The gruesome killing and the much-discussed high academic qualifications of the accused, has brought to the fore, the prevalence of superstitious beliefs in the Telugu states.

The couple with their deceased daughtersFile Image
news Superstition Sunday, January 31, 2021 - 16:03

A double murder in Andhra Pradesh’s Madanapalle in Chittoor district has raised grave concerns. Earlier this week, Purushottam Naidu and Padmaja were arrested by the local police under charges of murder, after they allegedly killed their two daughters, Alekhya (27) and Sai Divya (22), over superstitious beliefs that they would be resurrected. Police authorities who are investigating the case and psychiatric experts who tried to evaluate the mental condition of the accused said that the duo were not cooperating with the questioning process. They said that both of them believed that their dead daughters would come alive.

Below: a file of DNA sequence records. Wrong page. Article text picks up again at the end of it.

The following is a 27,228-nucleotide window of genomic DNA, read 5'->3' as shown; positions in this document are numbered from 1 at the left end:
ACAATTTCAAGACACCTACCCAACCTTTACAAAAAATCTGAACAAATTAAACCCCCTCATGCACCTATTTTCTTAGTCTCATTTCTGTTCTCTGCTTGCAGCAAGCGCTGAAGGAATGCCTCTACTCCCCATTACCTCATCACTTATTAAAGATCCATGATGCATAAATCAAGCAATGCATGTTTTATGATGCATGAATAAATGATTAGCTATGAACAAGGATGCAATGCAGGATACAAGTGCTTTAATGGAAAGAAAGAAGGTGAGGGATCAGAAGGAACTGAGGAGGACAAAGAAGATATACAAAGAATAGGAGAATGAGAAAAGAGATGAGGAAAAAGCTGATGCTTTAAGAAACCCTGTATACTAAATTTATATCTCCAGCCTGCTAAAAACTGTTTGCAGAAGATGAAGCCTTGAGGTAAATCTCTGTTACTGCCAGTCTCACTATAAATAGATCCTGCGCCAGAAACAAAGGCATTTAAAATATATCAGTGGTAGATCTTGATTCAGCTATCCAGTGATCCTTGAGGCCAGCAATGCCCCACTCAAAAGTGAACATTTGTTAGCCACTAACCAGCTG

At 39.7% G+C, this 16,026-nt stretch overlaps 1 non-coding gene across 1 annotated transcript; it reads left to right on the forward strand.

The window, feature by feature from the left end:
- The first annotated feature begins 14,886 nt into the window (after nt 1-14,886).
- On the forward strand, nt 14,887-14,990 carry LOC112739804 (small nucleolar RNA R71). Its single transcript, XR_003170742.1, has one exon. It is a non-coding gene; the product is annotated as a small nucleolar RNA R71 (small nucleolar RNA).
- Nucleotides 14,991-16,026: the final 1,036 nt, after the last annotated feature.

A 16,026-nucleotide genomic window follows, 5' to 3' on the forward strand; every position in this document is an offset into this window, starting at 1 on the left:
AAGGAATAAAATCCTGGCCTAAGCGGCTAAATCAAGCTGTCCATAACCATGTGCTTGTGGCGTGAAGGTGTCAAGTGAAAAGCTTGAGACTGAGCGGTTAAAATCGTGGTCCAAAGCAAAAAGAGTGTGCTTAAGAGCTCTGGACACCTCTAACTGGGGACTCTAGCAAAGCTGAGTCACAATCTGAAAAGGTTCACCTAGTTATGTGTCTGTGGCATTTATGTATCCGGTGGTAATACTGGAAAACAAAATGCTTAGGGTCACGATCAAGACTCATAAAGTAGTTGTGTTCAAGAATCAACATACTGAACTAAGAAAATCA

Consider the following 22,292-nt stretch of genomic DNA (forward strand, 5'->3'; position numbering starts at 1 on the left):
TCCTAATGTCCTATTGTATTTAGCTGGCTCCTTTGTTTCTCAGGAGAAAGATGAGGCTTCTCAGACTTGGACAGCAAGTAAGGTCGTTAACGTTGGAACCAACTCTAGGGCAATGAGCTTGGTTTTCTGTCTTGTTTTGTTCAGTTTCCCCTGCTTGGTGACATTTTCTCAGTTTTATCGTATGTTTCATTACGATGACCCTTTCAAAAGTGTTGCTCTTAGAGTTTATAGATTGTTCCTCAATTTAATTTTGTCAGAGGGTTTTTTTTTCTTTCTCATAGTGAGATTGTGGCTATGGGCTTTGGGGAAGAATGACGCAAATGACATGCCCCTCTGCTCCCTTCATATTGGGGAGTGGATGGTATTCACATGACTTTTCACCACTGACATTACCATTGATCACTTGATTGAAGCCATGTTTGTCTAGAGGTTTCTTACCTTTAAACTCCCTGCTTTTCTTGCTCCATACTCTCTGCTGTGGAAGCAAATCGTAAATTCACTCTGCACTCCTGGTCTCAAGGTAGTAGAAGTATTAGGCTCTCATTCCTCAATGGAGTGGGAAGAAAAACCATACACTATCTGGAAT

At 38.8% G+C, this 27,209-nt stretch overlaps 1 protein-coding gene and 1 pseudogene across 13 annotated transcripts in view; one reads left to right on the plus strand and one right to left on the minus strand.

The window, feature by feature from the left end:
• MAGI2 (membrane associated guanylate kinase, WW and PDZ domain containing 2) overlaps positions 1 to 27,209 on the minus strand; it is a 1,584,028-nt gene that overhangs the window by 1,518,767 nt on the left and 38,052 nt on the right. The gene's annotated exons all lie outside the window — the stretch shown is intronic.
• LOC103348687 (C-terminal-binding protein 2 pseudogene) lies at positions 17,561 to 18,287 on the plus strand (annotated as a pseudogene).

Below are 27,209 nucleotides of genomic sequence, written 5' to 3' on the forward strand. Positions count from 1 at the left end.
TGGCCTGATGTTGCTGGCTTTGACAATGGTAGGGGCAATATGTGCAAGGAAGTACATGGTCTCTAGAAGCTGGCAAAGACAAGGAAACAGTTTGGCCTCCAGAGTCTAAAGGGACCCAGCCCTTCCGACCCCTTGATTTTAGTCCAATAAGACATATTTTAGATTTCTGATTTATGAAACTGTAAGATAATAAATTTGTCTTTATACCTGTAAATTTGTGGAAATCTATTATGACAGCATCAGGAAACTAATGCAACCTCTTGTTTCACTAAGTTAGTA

Jail authorities too, claimed that the duo were chanting the name of Lord Shiva in jail.  At one point, when the accused Padmaja was taken for a medical test as per COVID-19 protocol, she refused to undergo the test claiming that she herself is an incarnation of Lord Shiva and it is with her body that she created the coronavirus.

The social media posts of one of the deceased too pointed to her inclination towards ‘spirituality’. The police have ruled out the presence of a fifth person at the scene of the offence. Owing to the gruesomeness of the offence and the much-discussed high academic qualifications of the accused, the case has brought to the fore, the significant prevalence of superstitious beliefs. But this is hardly the first case to emerge from the Telugu states of Telangana and Andhra Pradesh.